Bewildered and sometimes-angry members of Congress asked how many vets were affected. Pentagon doctors and generals used the cases reported to VAERS – fewer than 100 hospitalizations or other “serious events” from 1998 to 2000 – or said the number was so small, it couldn’t be detected.
Vaccine Reports Are First Line of Defense
The two sets of numbers for how many hospitalizations followed the shot come from a comparison of two sets of data kept by three federal agencies.
The Food and Drug Administration and the Centers for Disease Control and Prevention maintain the only database open to public inspection, VAERS. VAERS is the nation’s first line of defense in identifying possible problems with vaccines after they’ve been licensed, said Susan Ellenberg, who led the FDA’s efforts to monitor vaccine safety from 1993 to 2004.
During congressional testimony before the House Government Reform Committee’s Subcommittee on National Security, Veterans Affairs and International Relations in July 1999, Ellenberg explained how and why the system worked.
VAERS was established to help identify and head off problems once a vaccine is licensed and more people are taking it, she said. The few hundred people typically involved in vaccine or drug testing and licensing trials can’t mimic the diversity of age, race, gender and other biologic variables encountered once the vaccine gets widespread public use, she explained.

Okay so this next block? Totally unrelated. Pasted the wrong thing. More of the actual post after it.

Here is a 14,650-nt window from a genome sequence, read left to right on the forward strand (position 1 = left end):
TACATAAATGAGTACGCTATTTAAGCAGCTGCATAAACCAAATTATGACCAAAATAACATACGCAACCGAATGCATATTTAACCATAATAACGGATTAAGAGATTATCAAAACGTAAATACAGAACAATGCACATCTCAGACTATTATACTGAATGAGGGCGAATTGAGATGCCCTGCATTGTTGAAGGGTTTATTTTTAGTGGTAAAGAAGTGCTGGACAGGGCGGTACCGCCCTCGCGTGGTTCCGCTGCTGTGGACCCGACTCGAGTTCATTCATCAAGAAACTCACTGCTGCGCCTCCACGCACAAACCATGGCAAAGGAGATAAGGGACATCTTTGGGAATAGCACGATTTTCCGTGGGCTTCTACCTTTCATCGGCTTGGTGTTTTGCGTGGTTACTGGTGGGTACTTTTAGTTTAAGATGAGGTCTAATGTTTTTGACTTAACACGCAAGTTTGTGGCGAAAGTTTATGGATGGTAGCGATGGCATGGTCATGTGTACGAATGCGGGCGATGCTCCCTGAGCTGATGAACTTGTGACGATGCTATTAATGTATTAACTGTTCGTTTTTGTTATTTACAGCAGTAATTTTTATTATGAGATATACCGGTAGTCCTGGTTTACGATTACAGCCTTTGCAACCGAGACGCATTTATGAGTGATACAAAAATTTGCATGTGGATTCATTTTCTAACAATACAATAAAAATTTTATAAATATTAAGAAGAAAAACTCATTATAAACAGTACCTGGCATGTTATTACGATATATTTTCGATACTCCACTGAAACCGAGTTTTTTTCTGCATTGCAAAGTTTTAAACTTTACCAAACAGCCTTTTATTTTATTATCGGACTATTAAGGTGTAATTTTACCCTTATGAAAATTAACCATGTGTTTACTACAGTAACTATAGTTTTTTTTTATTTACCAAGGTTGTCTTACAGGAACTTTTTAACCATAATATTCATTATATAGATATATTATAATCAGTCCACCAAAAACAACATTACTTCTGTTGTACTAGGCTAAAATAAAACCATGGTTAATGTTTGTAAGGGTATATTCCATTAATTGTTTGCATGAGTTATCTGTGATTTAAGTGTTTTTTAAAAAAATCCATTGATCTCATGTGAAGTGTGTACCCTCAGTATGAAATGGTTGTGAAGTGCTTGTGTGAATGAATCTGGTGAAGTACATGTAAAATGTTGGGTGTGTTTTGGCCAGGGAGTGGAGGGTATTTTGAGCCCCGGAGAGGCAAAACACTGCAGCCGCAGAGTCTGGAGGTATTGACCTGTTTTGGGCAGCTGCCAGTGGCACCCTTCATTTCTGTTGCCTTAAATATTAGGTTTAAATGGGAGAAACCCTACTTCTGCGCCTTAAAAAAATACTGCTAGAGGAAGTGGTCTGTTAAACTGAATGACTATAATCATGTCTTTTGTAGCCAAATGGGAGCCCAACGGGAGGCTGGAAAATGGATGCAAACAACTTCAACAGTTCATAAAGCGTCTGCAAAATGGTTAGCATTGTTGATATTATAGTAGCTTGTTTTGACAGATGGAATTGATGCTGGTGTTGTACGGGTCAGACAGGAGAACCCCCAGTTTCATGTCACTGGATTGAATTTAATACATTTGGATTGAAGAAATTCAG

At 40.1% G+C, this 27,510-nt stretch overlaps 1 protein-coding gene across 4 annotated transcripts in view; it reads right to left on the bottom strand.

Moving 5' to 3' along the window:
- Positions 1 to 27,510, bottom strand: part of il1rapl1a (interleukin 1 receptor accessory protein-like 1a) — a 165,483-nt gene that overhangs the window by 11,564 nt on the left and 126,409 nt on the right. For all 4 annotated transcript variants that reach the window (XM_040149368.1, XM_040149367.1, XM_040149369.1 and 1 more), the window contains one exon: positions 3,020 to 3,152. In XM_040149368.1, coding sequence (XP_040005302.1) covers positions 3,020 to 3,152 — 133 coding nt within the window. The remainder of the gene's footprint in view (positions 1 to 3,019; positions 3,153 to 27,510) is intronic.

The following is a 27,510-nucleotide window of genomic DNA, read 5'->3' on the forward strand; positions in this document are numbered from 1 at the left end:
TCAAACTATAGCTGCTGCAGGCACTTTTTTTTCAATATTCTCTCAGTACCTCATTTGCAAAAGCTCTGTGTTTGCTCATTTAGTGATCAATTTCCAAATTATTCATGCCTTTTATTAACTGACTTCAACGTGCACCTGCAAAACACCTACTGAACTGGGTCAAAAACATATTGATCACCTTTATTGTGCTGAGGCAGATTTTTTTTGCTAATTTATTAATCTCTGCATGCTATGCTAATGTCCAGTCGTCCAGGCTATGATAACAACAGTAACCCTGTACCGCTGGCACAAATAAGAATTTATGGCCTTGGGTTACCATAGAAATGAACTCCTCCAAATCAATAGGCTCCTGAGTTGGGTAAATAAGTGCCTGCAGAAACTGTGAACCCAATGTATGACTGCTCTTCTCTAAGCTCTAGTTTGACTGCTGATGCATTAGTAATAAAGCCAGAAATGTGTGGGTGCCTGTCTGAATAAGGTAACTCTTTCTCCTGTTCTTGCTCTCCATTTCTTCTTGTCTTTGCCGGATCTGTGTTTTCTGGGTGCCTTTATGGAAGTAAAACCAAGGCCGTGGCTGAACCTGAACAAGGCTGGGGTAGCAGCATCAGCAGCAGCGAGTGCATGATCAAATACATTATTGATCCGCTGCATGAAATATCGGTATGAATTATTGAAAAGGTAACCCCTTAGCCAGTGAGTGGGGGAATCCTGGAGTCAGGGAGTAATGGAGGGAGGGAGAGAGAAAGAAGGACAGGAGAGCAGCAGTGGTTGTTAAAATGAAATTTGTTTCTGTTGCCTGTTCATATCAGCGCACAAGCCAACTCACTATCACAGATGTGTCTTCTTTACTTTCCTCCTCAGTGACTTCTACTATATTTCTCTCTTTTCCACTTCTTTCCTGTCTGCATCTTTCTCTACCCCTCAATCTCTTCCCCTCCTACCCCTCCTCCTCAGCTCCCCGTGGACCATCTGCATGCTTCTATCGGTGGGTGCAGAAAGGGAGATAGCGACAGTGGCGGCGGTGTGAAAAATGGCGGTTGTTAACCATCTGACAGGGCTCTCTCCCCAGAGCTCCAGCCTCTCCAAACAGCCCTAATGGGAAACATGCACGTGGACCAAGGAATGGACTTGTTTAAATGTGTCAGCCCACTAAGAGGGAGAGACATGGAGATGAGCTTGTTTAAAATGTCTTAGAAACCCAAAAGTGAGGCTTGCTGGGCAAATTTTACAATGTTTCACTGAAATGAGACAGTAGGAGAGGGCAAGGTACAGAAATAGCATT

Reports to VAERS by civilian doctors and hospitals are mostly voluntary, based on suspicion of a connection between an illness or injury and a vaccination, Ellenberg told Congress.
Doctors and others are encouraged to file a report, known as a VAERS-1, even when they aren’t sure there’s a cause and effect, she said. That’s because VAERS requires as many reports of problems as possible, so experts can identify possible patterns and investigate further, she said.
General’s Testimoney Promised Reports
During the same congressional hearing, Lt. Gen. G. Robert Claypool – then the deputy assistant secretary of defense for health operations policy – assured Congress that military doctors, hospitals and medical officials were filing VAERS-1 forms, too.